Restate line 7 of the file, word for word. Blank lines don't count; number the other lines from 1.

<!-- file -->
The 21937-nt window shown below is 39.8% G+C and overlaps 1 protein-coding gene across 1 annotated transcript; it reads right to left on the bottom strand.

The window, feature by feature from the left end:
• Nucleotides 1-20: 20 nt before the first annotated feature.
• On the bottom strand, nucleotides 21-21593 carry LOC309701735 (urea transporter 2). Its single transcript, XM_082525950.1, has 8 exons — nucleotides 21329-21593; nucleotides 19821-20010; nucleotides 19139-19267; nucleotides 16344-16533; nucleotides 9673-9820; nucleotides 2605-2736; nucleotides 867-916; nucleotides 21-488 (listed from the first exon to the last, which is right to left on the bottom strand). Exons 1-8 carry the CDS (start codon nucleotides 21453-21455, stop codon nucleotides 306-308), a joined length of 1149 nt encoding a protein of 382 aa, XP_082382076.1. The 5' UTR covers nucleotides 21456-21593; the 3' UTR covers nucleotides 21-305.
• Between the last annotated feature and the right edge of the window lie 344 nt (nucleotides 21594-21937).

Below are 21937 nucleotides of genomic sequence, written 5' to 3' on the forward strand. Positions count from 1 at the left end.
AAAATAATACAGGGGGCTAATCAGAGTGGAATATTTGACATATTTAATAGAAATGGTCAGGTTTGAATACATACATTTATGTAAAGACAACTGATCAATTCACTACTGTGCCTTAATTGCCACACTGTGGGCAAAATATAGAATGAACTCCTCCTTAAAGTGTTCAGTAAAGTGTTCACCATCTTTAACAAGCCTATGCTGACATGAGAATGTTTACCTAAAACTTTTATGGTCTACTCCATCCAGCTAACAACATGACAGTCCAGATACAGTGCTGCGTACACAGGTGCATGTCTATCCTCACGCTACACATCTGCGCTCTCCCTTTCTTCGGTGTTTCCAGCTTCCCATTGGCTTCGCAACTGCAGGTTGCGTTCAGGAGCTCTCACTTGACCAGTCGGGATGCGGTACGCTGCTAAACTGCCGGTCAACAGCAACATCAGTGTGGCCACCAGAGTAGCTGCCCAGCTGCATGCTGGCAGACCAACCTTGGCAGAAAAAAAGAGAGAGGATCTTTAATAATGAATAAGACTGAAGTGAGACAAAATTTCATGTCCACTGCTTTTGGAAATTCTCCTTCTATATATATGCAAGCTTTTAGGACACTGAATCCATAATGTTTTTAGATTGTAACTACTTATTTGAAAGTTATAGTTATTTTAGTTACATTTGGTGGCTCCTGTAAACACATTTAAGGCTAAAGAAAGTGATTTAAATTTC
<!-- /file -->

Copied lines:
AAAATAATACAGGGGGCTAATCAGAGTGGAATATTTGACATATTTAATAGAAATGGTCAGGTTTGAATACATACATTTATGTAAAGACAACTGATCAATTCACTACTGTGCCTTAATTGCCACACTGTGGGCAAAATATAGAATGAACTCCTCCTTAAAGTGTTCAGTAAAGTGTTCACCATCTTTAACAAGCCTATGCTGACATGAGAATGTTTACCTAAAACTTTTATGGTCTACTCCATCCAGCTAACAACATGACAGTCCAGATACAGTGCTGCGTACACAGGTGCATGTCTATCCTCACGCTACACATCTGCGCTCTCCCTTTCTTCGGTGTTTCCAGCTTCCCATTGGCTTCGCAACTGCAGGTTGCGTTCAGGAGCTCTCACTTGACCAGTCGGGATGCGGTACGCTGCTAAACTGCCGGTCAACAGCAACATCAGTGTGGCCACCAGAGTAGCTGCCCAGCTGCATGCTGGCAGACCAACCTTGGCAGAAAAAAAGAGAGAGGATCTTTAATAATGAATAAGACTGAAGTGAGACAAAATTTCATGTCCACTGCTTTTGGAAATTCTCCTTCTATATATATGCAAGCTTTTAGGACACTGAATCCATAATGTTTTTAGATTGTAACTACTTATTTGAAAGTTATAGTTATTTTAGTTACATTTGGTGGCTCCTGTAAACACATTTAAGGCTAAAGAAAGTGATTTAAATTTC